Today marks the 50-day countdown to the start of my next desert running adventure – the 250km Big Red Run through the Simpson Desert in the heart of the Australian Outback.
The 50-day countdown is always an important date for me in the build up to a desert race. In many ways it represents a point of no return. If your training is not on schedule, or should you get injured at this late stage, it is very difficult to make up lost time.
My initial preparations for the Big Red Run got off to a fairly slow start. After completing the challenging 273km Grand to Grand Ultra at the end of September 2016, one of my best desert running experiences to date, I lacked a bit of motivation to get going again. I did little serious running until February 2017, but since then, have been very disciplined in getting myself ready for the Big Red Run.
I have averaged more than 90km of running per week since mid-March, including three 40km plus runs over the past two weeks. I am also doing regular gym sessions and some cycling to help with conditioning and add some variety to my training schedule. I have no niggles or injuries, and with five weeks left for intensive training, including a few more 40km runs as well as a 100km long run at the end of May, I should be ready for the race in just over seven weeks from now.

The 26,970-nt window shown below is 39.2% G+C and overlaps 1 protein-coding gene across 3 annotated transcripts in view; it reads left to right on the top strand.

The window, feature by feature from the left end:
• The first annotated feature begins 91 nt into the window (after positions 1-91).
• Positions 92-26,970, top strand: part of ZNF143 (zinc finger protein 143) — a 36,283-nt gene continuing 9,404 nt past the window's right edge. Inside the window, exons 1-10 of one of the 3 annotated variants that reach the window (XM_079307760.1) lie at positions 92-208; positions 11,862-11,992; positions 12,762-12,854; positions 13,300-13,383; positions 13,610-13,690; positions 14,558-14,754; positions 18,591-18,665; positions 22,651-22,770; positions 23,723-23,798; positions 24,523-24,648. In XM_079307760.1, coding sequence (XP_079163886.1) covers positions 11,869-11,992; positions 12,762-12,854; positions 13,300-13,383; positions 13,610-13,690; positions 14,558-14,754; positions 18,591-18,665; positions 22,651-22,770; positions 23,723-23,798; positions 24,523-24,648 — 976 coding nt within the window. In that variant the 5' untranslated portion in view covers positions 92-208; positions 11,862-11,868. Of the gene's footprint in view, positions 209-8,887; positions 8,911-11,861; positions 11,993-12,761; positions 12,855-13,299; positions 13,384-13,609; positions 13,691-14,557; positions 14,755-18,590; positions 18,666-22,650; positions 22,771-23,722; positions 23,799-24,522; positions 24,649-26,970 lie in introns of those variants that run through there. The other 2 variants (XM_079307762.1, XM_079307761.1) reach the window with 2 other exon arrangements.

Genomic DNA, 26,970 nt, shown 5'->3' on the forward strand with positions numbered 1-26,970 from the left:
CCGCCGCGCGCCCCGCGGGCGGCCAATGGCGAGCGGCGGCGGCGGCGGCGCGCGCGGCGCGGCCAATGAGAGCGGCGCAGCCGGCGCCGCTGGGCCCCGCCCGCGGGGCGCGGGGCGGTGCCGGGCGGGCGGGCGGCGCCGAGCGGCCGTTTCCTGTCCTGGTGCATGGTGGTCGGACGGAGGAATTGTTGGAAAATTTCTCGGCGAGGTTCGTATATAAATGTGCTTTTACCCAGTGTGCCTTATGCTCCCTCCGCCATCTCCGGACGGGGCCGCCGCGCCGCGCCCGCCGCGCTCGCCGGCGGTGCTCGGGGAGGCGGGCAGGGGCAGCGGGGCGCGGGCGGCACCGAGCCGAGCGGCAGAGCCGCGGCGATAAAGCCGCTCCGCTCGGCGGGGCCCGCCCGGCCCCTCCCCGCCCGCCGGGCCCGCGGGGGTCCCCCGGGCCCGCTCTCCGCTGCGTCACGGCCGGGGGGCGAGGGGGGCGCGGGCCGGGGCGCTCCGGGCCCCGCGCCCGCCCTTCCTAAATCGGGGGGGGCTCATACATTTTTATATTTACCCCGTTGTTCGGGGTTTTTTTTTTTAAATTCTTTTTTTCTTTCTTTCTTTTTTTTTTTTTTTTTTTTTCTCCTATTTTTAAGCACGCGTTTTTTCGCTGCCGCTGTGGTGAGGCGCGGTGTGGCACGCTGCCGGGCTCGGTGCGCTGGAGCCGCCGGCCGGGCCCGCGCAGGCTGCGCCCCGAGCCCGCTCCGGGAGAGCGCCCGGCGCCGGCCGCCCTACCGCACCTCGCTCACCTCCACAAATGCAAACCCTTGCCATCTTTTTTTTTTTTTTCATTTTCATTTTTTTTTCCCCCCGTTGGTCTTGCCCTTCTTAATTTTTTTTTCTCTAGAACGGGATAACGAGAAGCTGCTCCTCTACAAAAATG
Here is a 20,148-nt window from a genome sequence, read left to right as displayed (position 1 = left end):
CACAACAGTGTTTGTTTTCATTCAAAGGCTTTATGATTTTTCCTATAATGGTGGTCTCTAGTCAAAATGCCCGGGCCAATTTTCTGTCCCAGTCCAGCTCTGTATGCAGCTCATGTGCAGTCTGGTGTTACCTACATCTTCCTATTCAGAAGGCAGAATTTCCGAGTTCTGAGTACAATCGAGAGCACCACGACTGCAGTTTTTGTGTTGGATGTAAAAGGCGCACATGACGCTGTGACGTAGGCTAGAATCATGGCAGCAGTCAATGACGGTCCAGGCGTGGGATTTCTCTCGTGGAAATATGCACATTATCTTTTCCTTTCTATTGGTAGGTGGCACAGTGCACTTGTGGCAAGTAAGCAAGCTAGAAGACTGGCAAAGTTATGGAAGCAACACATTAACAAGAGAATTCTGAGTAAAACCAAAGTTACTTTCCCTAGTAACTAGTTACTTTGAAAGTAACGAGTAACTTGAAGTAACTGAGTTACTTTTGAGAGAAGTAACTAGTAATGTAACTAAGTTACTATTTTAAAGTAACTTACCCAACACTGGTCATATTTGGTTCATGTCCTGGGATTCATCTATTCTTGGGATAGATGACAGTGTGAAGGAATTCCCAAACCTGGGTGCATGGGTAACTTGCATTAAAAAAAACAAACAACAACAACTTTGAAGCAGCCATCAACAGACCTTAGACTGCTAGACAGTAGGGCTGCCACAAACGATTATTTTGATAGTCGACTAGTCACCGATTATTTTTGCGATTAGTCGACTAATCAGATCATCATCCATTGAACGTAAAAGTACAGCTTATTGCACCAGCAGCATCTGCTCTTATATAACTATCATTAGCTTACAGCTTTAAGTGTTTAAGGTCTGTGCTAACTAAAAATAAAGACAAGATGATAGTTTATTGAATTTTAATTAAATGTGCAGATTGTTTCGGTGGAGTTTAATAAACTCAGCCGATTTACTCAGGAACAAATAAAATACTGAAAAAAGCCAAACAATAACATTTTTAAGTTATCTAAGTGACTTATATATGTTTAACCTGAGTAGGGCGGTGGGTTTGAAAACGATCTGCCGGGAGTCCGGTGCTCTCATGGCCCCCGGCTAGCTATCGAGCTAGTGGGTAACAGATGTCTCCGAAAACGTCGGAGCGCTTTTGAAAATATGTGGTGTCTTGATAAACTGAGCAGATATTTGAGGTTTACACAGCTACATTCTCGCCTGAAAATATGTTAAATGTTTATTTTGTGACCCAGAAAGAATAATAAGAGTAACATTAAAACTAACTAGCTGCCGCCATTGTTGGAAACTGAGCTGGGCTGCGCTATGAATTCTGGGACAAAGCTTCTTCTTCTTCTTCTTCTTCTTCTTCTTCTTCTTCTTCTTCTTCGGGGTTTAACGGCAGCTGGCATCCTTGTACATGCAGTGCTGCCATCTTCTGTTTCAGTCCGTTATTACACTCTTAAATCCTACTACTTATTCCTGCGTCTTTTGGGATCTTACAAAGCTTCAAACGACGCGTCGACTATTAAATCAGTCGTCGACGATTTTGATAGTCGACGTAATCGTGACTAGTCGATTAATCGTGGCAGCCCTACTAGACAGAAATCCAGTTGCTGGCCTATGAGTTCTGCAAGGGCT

Running in the Simpson Desert will be an amazing experience, and I’m really excited about the challenge of completing the Big Red Run. This will be my ninth multi-stage desert race and first in Australasia. Having completed desert races in Africa, Asia, Antarctica, and South and North America, this is the sixth leg of my quest to complete one of these races on all seven continents.
But running the Big Red Run is ultimately about more than just completing another desert race.
Millions of people worldwide, including South Africa, are still without a safe water supply close to home, and as a result, have to spend countless hours queuing or trekking to distant sources, and carrying heavy buckets.
Fortunately, a unique South African invention – the Hippo Water Roller – makes it extremely easy to collect water in tough rural conditions – up to 5 times more water than a single bucket, by simply rolling it along the ground. More than 50 000 rollers have been distributed already, supporting close to half a million people.
I will use the period before, during and immediately after the Big Red Run to raise awareness about the Hippo Roller, as well as money which will enable more communities in remote parts of South Africa to acquire these rollers.
It costs approximately $125 to manufacture and distribute a Hippo Roller, and my aim is to raise $6 250 – the cost of manufacturing, and distributing 50 hippo rollers to needy communities in South Africa.
Please join me on this journey and let’s make a difference in the lives on those that could benefit from access to the Hippo Roller.
The countdown to the Big Red Run continues…